Where are the Radicals?

Natasha Forrest untangles the labels and wonders whether radical feminism has been hijacked by authoritarian and conservative imposters.

, 16 November 2002

I’ve never really been able to place myself on the liberal/radical scale.

Being pro-pornography, anti-separatism and a firm believer in male

feminists, I don’t feel entitled to define myself as a radical, despite the

fact that I see my politics as pretty radical. And recently I?ve become

increasingly reluctant to label myself a liberal – it just sounds like such

a sell-out. But is liberalism really such a bad thing, or has it been

unfairly pitted opposite radicalism, at the lame end of the spectrum? And

are self-defined ‘radical feminists’ really as radical as they believe, or

has the term been hijacked by impostors with decidedly conservative values?

In exploring various definitions of liberal and radical feminism, I have

come to the conclusion that it’s not me but the labels themselves that are


Revolutionary feminism was pushed underground.

In bell hooks’ inspiring book, ‘Feminism is for Everybody’, she discusses

the conflict between the second wave ‘reformist’ and ‘revolutionary’

feminists: ‘Reformist thinkers chose to emphasise gender equality.

Revolutionary thinkers did not want simply to alter the existing system so

that women would have more rights. We wanted to transform that system, to

bring an end to patriarchy and sexism. She describes how reformist

feminists compromised the integrity of the movement by promoting ‘lifestyle

feminism’ – the idea that anyone can incorporate feminism into their life

without changing their political views – and ‘power feminism’ – the idea

that privileged women can use feminism to gain power at the expense of

underprivileged women – while revolutionary feminism was pushed underground.

These seem to be some of the common criticisms levelled at liberal

feminists. But is liberal feminism really the same as reformist feminism – a

short-sighted, purely practical movement, lacking a deeper understanding of

the complexities underlying patriarchy? I would argue that the entire

feminist ideology is based on the political philosophy of liberalism –

freedom, equality and progress – with reformist liberals at one end and

radical liberals at the other. The idea that liberal feminism is somehow

inferior, therefore, makes no sense, and labelling oneself a liberal should

be nothing to be ashamed of.

For argument’s sake, though, let’s take hooks’ description of reformist

feminism to be what is more commonly regarded as liberal feminism. Following

on from this assumption, it seems logical to equate revolutionaries with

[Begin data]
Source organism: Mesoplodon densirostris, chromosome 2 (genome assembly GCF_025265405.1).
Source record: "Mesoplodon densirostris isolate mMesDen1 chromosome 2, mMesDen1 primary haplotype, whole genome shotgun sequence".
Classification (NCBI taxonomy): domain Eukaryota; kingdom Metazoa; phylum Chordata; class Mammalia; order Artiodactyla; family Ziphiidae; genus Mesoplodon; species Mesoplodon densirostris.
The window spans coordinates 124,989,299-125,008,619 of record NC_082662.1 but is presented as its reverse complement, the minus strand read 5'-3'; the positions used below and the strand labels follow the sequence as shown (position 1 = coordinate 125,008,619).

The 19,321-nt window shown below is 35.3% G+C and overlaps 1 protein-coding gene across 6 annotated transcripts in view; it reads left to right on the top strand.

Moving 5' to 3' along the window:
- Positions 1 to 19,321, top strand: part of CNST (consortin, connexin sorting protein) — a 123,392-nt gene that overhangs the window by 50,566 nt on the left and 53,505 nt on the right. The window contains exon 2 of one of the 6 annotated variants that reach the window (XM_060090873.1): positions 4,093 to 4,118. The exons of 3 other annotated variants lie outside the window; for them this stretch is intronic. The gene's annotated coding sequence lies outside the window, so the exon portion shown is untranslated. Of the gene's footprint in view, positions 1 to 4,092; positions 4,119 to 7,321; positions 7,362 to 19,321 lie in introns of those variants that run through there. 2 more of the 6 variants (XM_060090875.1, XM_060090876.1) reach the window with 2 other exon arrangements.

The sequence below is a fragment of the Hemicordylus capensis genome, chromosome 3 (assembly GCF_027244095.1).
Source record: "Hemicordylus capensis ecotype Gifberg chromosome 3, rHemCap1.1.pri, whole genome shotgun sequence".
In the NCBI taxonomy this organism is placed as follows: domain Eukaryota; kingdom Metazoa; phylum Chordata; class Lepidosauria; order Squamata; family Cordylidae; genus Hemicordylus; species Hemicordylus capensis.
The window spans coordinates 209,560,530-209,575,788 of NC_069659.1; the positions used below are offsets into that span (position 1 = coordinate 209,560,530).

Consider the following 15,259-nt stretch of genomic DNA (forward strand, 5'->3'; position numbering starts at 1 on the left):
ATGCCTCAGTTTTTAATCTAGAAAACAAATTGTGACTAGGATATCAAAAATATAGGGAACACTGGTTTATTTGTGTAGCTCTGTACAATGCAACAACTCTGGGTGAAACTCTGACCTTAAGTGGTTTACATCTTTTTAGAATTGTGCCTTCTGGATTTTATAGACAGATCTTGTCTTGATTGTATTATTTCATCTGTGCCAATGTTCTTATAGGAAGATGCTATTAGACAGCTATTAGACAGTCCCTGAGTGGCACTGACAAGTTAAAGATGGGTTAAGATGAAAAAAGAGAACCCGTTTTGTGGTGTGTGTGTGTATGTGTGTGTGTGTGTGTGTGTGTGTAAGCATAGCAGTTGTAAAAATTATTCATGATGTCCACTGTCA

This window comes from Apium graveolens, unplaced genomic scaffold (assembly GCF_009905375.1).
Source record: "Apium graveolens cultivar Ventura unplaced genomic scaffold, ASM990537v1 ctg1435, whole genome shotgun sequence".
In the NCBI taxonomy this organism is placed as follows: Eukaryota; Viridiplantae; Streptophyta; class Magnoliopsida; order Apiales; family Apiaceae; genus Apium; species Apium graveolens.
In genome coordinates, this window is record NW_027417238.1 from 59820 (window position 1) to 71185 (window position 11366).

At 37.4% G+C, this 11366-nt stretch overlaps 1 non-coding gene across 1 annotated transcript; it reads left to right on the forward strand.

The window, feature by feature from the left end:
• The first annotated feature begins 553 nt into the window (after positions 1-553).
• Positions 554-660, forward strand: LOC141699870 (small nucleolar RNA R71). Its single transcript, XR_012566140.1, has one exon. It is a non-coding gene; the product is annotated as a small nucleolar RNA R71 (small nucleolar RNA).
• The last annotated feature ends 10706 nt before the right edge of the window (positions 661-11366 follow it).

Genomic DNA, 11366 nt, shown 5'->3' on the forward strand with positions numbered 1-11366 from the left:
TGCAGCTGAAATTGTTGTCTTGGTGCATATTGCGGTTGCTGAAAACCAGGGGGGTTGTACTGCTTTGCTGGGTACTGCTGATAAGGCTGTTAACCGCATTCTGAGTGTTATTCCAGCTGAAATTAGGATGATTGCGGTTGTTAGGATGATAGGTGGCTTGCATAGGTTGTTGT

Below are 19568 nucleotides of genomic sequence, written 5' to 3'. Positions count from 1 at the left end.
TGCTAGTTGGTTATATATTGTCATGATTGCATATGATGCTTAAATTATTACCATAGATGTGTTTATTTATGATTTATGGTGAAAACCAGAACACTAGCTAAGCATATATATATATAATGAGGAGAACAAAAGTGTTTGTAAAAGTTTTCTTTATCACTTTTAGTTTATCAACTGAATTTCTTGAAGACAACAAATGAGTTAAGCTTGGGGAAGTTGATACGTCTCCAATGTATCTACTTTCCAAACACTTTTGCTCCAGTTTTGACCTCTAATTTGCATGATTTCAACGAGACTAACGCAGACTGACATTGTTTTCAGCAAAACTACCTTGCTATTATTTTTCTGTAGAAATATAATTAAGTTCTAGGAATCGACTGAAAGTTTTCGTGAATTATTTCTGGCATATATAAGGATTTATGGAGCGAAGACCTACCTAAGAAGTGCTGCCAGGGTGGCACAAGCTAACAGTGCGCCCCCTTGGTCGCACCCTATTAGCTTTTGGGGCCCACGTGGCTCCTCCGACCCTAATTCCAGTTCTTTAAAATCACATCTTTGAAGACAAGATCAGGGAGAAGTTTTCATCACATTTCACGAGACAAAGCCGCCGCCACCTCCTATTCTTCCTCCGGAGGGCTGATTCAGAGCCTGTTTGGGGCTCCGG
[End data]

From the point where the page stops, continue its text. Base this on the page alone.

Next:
radicals. But, if this is the case, how did hooks’ visionary, egalitarian

movement turn into the elitist, authoritarian,

you’re-either-with-us-or-against-us set of values commonly known as radical


hooks argues that the inclusion of men is vital to feminism’s


Reading further, it seems that hooks, who describes herself as “as real and

as radical a feminist as one can be”, finds fault with a number of the

principles laid out by Jessica York et al. in a radical feminist manifesto

entitled “We are the feminists that women have warned us about”. While they

insist that men can play no part in the movement, nor even in feminist’

lives, hooks argues that the inclusion of men is vital to feminism’s

success. While they argue that, as feminists, we must “always take the

woman’s side”, hooks complicates the issue by pointing out that there are

feminist men and sexist women, and even contends that men suffer from sexism

too (albeit significantly less than women). I would add that I find some of

the policies in the manifesto verging on authoritarian; the exact opposite

of liberalism and therefore in conflict with everything feminism stands for.

As Hooks goes on to discuss feminist positions on sexuality, it becomes

clear that the revolutionary radicalism she so passionately speaks of is an

entirely different branch of feminism from the narrow-minded, oppressive

branch which has stolen the radical label. Hooks talks about the devastation

of feminist discussion of sexuality when it was discovered that feminist

lesbians engaged in sadomasochistic sexual practices: “Faced with issues

powerful enough to divide and disrupt the movement, by the late ’80s most

radical feminist dialogues about sexuality were no longer public…Publicly

the feminist women who continued to talk the most about sexuality tended to

be conservative, at times puritanical and anti-sex.” This puritanical,

anti-sex talk sounds a lot like the pro-censorship line taken by such

‘radical feminists’ as Andrea Dworkin and Catherine McKinnon. Perhaps this

would explain why they so often find themselves allied with the right wing,

religious moralists against the liberal feminists, ie, the feminists. I have

certainly never heard the word ‘conservative’ used in a definition of


So if these self-titled ‘radicals’ are not the real radicals but impostors,

then where have the real radicals gone? What happened to those inspiring

revolutionary radicals who were driven underground by debates over

sexuality? Perhaps that’s who the rest of us are; those who can’t agree with

censorship but feel like we?re too passionate and committed to the cause to

be anything less than radical. Or, to give us our full title, radical

liberal. Whatever the case, I think it’s time to re-evaluate the meanings of

the words ‘radical’ and ‘liberal’ and create some less confusing labels.

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